As the hours tick, more and more wood is being thrown on an already simmering fire. After initially only emanating out of Brazil, outlets in France and Catalunya are now reporting that Neymar’s move to PSG may very well be in the works. Now, assuming all of these reports come to fruition, what exactly would Neymar’s departure mean for Barcelona going forward?
Let’s lay out the pro’s and con’s.
Money more evenly distributed – Let’s be real, €222 million is an astronomical figure. For that amount alone, Barca could reinvest in 3 to 4 extremely high caliber players. Trusting this board to find the right fits would be another question all together, but at least the option would present itself.
It’s also no secret that Barcelona currently have the highest wage bill in world football at an eye watering €313 million per year. This has been hovering dangerously close to the threshold mandated by La Liga that the wages of ones players cannot be 70% of the economic power of the club. With another €562 million expected to be invested in the redevelopment of the Camp Nou in time for the 2021 season, any additional funds could come as a welcomed investment for the club’s hierarchy.
Improving the team dynamic – Neymar’s seven minutes and seventeen seconds of divine intervention against PSG, which included two goals and an assist, were enough to book him a spot into Barcelona lore forever. It was a transformative moment. A moment in which the superstar said “Get the *bleep* out of my way, I got this.”
Left rubbing your eyes, you’d be lying if you didn’t think it: “Did this kid just become the best in the world?” Unfortunately, behind all of the brilliance, child-like petulance and bouts of immaturity are not always far behind. His red-card at Malaga a few weeks later did nothing to shed this reputation, while his lack of teamwork and tactical nuances have also left much to be desired. Valverde will have a tough task ahead of him and there have been doubts if he demands the type of respect that will get through to Neymar.
Beware of the Ronaldinho effect – Fool me once, shame on you. Fool me twice, shame on me. Once upon a time, Barcelona possessed another mercurial Brazilian with unmitigated talent and a penchant for the nightlife. With the world of football seemingly at the mercy of his virtuosic feet, Ronaldinho had it all. He had brought Barcelona back to the pinnacle of world football, but it never seemed like it was enough. Late nights spent partying eventually took their toll, rendering a once incredible player to an out-of-shape shell of himself. Although Neymar has yet to reach Ronnie’s lofty standard, he isn’t trending far behind:
“I think you have to start by looking at what I do on the pitch,” Neymar said. “The moment I am off the field it’s my personal time. “I like to go out and have fun with my friends. I have family too so why can’t I go out to clubs? I can and I will. I am well aware what my duties are the next day. I am going to keep going out and I don’t see anything wrong with that.”
With a father for an agent and an entourage that are determined to see Neymar be the star of the show, ridding itself of this yearly summer spectacle could be the best option for all parties involved.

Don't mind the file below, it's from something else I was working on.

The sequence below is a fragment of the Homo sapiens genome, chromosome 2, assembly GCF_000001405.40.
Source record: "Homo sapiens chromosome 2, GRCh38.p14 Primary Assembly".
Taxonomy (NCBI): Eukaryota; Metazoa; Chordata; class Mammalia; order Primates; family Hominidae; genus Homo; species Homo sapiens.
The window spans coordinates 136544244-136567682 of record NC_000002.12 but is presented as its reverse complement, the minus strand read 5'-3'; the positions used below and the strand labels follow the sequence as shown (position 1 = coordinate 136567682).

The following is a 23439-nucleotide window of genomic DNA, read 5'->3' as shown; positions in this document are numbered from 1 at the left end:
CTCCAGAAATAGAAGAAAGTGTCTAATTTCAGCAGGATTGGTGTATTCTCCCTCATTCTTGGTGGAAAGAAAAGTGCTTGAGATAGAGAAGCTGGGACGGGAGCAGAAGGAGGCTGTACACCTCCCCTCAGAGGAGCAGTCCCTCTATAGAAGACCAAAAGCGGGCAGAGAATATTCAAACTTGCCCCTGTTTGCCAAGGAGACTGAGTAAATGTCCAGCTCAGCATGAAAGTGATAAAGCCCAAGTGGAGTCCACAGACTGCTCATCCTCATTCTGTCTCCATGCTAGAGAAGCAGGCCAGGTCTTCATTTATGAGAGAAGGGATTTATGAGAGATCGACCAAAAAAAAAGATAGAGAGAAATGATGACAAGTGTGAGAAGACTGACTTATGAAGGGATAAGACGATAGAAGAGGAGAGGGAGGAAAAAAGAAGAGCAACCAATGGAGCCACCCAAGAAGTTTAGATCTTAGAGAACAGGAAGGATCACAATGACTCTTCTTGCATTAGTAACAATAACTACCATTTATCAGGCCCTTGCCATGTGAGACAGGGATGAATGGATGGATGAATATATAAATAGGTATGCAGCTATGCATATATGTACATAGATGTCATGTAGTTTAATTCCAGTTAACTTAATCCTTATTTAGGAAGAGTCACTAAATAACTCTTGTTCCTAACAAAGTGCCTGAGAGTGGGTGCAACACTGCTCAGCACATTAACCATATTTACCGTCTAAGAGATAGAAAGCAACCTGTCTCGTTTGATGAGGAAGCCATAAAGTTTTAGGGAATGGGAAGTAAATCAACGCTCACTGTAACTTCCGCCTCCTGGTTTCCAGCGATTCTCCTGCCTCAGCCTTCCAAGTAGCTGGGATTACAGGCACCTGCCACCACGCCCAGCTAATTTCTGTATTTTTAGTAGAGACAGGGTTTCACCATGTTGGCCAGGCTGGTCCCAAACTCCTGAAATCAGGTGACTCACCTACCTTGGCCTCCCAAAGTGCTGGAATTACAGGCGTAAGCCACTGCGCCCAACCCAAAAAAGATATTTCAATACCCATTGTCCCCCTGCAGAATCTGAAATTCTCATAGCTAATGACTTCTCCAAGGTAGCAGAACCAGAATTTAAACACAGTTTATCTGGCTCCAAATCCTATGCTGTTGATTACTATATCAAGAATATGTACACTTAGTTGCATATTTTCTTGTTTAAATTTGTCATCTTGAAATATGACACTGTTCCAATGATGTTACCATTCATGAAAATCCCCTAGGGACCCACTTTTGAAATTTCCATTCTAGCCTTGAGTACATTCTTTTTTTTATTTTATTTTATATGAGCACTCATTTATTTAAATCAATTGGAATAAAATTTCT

No true Neymar replacement – All summer Barcelona have flirted with the prospect of bringing Marco Verratti to the Camp Nou and, while the Italian is an incredible talent, there’s no denying that other players in the game can do what he does. On the contrary, there’s no left winger in the world that can offer what Neymar does. Masquerading as a wrecking ball to opposing defenses, Ney is able to create guaranteed opportunities for others game-after-game. His take-ons are almost always successful, resulting in other defenders dropping out of position to cover while leaving waiting teammates all alone. While Dortmund’s Ousmane Dembele is probably the closest imitation we have in the sport, he is predominantly a right winger. Switching a young player’s position is always risky business, no matter how good he is.
The heir to Lionel Messi – Going on five years now, Neymar has been relegated to stand in Messi’s shadow. While that frustration is certainly palpable, there is no denying that the experience has done nothing but improve the Brazilian’s game in a myriad of ways. Since joining the club, he has a combined 185 goals/assists in 186 games. His influence continues to grow by the match and with Messi now reaching the peak of his prime, it’s only a matter of time before it becomes the Brazilian’s team. Getting rid of him now would not only present a gaping hole, but it will undoubtedly increase the attention opposing defences are able to attribute to Messi.
Commercial value and trust in the board – The 25 year-old is one of the most marketable sportsmen on the planet, a hero on the world’s most football-crazed continent and the face of any number of huge brands. His presence alone attracts millions of eyeballs and sells thousands of shirts. Cutting that out of the equation could dry up imperative revenue streams and commercial appeal. For a club engaged in a death sport with Real Madrid and Manchester United for the world’s most popular footballing brand, selling one of your most marketable stars in his prime could certainly be a death blow. Equally as damning, the potential loss of a top 5 player in the world via a release clause would not only be embarrassing, but it would damage the credibility of a board that is already facing the ire in pockets of its supporters.